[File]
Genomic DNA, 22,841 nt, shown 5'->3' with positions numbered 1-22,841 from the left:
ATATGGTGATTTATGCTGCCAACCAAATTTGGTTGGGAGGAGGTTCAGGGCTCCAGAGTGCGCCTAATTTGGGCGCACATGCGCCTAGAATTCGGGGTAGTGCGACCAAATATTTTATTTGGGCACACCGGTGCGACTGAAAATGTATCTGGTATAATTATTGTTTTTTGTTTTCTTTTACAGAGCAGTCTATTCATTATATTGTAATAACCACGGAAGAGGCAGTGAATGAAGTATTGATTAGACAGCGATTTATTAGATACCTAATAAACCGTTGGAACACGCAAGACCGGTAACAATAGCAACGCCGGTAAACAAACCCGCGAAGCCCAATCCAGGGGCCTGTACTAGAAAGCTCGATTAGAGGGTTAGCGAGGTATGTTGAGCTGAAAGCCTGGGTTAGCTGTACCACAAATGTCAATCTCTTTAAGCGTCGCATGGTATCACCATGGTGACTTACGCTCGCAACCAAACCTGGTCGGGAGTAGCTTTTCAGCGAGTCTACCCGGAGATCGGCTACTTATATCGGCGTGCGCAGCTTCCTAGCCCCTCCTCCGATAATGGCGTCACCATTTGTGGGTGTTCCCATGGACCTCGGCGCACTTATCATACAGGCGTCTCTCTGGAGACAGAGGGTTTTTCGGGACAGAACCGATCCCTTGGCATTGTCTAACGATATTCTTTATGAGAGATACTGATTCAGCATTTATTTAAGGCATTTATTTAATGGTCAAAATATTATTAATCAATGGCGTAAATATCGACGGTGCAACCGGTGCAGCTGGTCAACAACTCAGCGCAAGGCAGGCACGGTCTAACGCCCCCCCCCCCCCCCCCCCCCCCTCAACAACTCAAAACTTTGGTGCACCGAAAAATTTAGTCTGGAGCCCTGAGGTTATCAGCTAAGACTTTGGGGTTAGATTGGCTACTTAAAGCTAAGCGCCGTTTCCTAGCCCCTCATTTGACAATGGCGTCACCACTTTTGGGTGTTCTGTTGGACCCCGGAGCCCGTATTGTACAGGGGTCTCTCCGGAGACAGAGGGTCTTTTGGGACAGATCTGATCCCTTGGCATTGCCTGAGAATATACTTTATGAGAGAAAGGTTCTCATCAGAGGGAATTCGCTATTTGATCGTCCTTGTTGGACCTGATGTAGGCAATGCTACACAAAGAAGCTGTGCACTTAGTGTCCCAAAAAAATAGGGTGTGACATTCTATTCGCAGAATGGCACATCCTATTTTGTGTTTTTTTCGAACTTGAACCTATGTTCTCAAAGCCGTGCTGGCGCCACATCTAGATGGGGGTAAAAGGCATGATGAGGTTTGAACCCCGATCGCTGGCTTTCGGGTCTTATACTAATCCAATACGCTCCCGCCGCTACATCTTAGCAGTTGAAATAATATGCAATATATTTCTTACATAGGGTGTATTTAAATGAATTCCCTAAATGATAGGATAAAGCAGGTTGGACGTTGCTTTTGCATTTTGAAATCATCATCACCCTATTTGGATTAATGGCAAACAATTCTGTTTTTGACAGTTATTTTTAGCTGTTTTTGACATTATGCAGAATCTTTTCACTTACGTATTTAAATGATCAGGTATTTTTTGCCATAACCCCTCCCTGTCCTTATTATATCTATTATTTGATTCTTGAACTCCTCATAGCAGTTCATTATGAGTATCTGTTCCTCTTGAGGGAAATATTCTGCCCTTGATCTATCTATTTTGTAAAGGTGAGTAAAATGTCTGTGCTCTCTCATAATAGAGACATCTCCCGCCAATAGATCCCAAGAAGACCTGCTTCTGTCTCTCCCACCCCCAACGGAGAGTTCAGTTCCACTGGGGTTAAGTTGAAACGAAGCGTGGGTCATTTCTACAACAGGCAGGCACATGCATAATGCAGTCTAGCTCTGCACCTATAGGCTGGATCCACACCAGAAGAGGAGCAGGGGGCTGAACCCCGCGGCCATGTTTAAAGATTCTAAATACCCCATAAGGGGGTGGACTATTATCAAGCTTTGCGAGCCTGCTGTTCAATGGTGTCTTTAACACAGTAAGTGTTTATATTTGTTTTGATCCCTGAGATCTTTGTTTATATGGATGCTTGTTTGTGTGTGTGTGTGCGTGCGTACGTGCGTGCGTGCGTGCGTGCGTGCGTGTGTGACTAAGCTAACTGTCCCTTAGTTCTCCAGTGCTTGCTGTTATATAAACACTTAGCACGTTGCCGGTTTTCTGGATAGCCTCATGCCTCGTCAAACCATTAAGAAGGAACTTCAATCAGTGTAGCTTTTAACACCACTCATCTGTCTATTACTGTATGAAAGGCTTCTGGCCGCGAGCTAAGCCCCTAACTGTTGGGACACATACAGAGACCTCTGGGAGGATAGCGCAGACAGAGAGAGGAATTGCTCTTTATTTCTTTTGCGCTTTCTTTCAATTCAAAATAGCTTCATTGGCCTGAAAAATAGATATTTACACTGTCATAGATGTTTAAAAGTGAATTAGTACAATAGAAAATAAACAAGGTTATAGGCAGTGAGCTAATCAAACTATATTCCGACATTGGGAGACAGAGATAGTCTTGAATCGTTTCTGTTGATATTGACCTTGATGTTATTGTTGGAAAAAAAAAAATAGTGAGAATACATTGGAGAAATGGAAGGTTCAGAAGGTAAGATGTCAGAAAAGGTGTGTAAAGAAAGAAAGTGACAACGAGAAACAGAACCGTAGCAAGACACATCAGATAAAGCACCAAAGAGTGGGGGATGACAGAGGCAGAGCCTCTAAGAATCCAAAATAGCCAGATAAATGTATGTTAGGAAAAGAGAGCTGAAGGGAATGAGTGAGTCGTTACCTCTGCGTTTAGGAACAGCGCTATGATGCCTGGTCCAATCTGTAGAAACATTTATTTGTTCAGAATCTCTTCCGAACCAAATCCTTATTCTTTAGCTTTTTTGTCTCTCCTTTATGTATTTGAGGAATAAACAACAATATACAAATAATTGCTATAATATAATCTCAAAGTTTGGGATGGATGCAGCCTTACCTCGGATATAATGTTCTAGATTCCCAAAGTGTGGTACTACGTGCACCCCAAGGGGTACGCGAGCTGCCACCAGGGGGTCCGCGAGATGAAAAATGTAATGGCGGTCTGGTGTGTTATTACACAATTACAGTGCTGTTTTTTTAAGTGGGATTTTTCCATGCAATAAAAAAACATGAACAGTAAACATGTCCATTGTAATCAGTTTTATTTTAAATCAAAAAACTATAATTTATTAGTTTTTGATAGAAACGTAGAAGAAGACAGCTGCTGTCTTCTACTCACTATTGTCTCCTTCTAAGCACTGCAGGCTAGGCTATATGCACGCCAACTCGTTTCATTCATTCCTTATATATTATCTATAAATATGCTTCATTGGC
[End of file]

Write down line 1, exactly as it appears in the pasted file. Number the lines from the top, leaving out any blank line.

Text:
Genomic DNA, 22,841 nt, shown 5'->3' with positions numbered 1-22,841 from the left: